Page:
"Challenges the unhelpful polarization of Lawrence and Joyce in much twentieth-century literary criticism and offers intriguing alternatives to what is surely a reductive approach to the achievements of both writers."--Fiona Becket, author of The Complete Critical Guide to D. H. Lawrence
"A groundbreaking collection. Sexuality, censorship, publishing, and rivalry are all treated with a fresh eye; cutting-edge archival research is brought to the fore; and new perspectives such as ecocriticism are among the many highlights."--Susan Mooney, author of The Artistic Censoring of Sexuality
Modernism’s most contentious rivals, James Joyce and D. H. Lawrence, were polar opposites--stylistically, personally, and professionally--yet their lives, works, and careers bear striking similarities. They shared the same literary agent, published in the same literary magazines, fought legal battles against censorship, and were both pirated by Samuel Roth. This is the first book to explore the resonances between the two writers, shattering the historical silence between Joyceans and Lawrentians.
The parallels run deep between these epic figures of the literary canon, and this volume explores the classic modernist paradoxes shared by the two writers. Both were at once syncretists and shatterers, bourgeois cosmopolitans, prudish libertines, displaced nostalgists, and rebels against their native lands. Considering mutual themes such as gender, class, horseracing, nature, religion, exile, and modernism’s fascination with Egyptology, these essays highlight the many intersections in the major novels and short fiction of Joyce and Lawrence. Modernists at Odds is a long overdue extended comparison of two of the most compelling writers of the twentieth century.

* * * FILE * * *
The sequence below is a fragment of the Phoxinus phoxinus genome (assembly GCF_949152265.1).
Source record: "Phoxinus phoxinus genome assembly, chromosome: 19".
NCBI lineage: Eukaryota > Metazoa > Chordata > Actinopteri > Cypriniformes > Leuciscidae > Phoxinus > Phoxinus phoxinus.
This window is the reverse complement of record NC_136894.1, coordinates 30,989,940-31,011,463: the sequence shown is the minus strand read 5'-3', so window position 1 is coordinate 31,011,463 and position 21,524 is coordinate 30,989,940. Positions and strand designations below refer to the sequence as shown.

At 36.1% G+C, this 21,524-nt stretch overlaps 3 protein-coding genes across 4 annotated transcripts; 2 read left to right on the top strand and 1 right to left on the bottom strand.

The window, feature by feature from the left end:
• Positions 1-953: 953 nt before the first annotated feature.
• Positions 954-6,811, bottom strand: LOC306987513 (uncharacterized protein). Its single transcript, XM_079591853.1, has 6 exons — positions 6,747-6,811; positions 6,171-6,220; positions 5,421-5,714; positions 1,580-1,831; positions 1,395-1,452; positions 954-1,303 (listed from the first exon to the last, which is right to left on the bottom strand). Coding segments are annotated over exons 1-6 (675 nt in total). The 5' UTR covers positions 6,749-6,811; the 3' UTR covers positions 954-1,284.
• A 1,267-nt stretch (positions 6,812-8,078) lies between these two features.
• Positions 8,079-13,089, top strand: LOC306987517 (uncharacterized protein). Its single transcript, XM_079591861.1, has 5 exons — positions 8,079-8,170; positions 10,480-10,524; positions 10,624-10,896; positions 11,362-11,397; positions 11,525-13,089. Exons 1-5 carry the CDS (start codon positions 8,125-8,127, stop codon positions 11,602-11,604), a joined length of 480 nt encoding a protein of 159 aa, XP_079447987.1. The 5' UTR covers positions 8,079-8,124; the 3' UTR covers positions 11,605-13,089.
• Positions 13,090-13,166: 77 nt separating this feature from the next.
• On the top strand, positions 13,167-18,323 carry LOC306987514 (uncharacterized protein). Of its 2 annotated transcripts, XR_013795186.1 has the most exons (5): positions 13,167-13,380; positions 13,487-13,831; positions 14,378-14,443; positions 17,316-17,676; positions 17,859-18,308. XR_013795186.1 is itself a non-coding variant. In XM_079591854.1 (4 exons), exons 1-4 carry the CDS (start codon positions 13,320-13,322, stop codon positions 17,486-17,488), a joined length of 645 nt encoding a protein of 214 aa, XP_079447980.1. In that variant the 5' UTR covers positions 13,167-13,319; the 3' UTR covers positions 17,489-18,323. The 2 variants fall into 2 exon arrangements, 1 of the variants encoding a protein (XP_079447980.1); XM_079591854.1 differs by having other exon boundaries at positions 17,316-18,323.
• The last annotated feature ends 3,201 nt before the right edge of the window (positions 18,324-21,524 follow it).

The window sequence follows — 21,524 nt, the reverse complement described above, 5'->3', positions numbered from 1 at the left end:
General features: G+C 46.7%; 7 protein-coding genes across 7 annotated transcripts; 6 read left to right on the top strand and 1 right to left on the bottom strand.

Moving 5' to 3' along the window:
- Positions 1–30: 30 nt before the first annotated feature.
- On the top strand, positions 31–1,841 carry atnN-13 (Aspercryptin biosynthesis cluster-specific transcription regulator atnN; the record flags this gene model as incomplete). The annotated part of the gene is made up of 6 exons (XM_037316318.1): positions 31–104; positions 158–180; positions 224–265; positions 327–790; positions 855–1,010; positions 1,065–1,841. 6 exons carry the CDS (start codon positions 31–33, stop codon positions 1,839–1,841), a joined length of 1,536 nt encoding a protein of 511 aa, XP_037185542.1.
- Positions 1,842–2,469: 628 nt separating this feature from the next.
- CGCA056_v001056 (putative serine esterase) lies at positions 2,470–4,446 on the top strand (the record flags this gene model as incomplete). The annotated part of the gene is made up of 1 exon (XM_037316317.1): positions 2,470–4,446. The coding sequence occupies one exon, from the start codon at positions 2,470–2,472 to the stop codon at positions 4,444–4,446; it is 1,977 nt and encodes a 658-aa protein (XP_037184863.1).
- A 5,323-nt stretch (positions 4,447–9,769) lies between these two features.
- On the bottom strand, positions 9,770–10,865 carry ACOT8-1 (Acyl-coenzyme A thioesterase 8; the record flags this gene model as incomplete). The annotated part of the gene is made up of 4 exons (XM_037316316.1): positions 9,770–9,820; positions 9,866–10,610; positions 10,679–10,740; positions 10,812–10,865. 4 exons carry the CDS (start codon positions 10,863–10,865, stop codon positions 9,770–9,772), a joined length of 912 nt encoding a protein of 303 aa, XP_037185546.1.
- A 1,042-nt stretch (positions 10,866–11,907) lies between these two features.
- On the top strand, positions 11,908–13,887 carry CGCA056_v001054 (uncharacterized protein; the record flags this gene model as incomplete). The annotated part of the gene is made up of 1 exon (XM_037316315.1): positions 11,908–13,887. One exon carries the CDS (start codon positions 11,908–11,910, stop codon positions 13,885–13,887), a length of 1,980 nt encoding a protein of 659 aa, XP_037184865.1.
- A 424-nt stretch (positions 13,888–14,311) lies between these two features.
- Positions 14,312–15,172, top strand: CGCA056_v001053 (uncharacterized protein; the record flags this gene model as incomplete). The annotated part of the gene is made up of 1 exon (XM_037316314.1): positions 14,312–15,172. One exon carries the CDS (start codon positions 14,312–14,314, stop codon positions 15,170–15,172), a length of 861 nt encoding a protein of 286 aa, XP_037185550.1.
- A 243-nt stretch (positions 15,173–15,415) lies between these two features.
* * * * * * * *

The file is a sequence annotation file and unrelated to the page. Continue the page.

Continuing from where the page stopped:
Matthew J. Kochis is an independent scholar and former Mellon Postdoctoral Fellow of Digital Humanities at Dickinson College. Heather L. Lusty is Assistant Professor-in-Residence in English at the University of Nevada, Las Vegas.
Clever and convincing arguments.-- English Literature in Transition
Offers something for everyone. . . . Encourage[s] Joyceans and Lawrentians to talk more to each other and to explore the simularities between the two literary giants further.-- James Joyce Broadsheet